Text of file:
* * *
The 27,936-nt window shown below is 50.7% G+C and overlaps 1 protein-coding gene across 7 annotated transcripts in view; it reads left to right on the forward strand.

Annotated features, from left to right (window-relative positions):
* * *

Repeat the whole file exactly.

The 27,936-nt window shown below is 50.7% G+C and overlaps 1 protein-coding gene across 7 annotated transcripts in view; it reads left to right on the forward strand.

Annotated features, from left to right (window-relative positions):